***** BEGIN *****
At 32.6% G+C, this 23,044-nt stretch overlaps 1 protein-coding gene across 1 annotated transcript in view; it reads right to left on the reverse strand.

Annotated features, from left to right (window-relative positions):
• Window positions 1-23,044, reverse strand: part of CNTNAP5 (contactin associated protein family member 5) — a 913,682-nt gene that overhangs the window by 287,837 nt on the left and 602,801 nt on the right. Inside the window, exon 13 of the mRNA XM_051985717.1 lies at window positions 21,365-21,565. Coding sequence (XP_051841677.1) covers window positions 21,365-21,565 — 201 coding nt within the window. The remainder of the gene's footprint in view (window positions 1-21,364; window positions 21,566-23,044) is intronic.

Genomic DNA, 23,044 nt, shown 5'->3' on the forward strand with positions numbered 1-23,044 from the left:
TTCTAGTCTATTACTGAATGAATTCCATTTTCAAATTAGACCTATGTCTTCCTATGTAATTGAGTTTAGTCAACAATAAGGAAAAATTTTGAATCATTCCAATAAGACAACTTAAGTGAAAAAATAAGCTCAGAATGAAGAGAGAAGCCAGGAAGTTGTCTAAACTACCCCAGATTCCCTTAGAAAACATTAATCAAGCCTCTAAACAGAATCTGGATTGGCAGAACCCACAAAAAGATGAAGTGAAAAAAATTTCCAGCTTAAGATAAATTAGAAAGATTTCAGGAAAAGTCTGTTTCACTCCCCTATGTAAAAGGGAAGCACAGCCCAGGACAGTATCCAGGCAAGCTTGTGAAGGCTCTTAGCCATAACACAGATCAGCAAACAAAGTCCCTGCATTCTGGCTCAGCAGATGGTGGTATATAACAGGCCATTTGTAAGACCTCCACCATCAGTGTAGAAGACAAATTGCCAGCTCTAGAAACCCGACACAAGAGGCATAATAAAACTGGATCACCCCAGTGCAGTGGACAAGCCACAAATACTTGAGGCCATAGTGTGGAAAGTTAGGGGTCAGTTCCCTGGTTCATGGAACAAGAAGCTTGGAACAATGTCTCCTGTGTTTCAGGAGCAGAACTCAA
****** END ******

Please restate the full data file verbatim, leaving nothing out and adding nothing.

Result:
At 32.6% G+C, this 23,044-nt stretch overlaps 1 protein-coding gene across 1 annotated transcript in view; it reads right to left on the reverse strand.

Annotated features, from left to right (window-relative positions):
• Window positions 1-23,044, reverse strand: part of CNTNAP5 (contactin associated protein family member 5) — a 913,682-nt gene that overhangs the window by 287,837 nt on the left and 602,801 nt on the right. Inside the window, exon 13 of the mRNA XM_051985717.1 lies at window positions 21,365-21,565. Coding sequence (XP_051841677.1) covers window positions 21,365-21,565 — 201 coding nt within the window. The remainder of the gene's footprint in view (window positions 1-21,364; window positions 21,566-23,044) is intronic.

Genomic DNA, 23,044 nt, shown 5'->3' on the forward strand with positions numbered 1-23,044 from the left:
TTCTAGTCTATTACTGAATGAATTCCATTTTCAAATTAGACCTATGTCTTCCTATGTAATTGAGTTTAGTCAACAATAAGGAAAAATTTTGAATCATTCCAATAAGACAACTTAAGTGAAAAAATAAGCTCAGAATGAAGAGAGAAGCCAGGAAGTTGTCTAAACTACCCCAGATTCCCTTAGAAAACATTAATCAAGCCTCTAAACAGAATCTGGATTGGCAGAACCCACAAAAAGATGAAGTGAAAAAAATTTCCAGCTTAAGATAAATTAGAAAGATTTCAGGAAAAGTCTGTTTCACTCCCCTATGTAAAAGGGAAGCACAGCCCAGGACAGTATCCAGGCAAGCTTGTGAAGGCTCTTAGCCATAACACAGATCAGCAAACAAAGTCCCTGCATTCTGGCTCAGCAGATGGTGGTATATAACAGGCCATTTGTAAGACCTCCACCATCAGTGTAGAAGACAAATTGCCAGCTCTAGAAACCCGACACAAGAGGCATAATAAAACTGGATCACCCCAGTGCAGTGGACAAGCCACAAATACTTGAGGCCATAGTGTGGAAAGTTAGGGGTCAGTTCCCTGGTTCATGGAACAAGAAGCTTGGAACAATGTCTCCTGTGTTTCAGGAGCAGAACTCAA